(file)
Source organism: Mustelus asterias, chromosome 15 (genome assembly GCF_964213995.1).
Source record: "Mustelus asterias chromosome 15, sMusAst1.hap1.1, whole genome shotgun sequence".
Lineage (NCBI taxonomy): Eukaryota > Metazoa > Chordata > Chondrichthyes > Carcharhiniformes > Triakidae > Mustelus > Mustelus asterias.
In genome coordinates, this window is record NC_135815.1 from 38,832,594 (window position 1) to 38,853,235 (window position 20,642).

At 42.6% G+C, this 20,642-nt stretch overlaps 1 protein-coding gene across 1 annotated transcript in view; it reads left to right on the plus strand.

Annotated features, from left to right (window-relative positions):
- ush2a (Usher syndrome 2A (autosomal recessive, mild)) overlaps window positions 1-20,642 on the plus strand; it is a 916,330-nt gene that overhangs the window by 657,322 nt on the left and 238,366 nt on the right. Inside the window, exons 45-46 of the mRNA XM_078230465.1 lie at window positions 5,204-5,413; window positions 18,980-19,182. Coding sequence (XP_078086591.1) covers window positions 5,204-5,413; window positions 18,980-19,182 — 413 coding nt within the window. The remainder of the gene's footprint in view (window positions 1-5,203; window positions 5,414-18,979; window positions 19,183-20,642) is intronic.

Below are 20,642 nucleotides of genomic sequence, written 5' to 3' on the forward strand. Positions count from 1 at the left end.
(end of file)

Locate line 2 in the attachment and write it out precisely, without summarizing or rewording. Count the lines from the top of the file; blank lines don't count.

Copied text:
Source record: "Mustelus asterias chromosome 15, sMusAst1.hap1.1, whole genome shotgun sequence".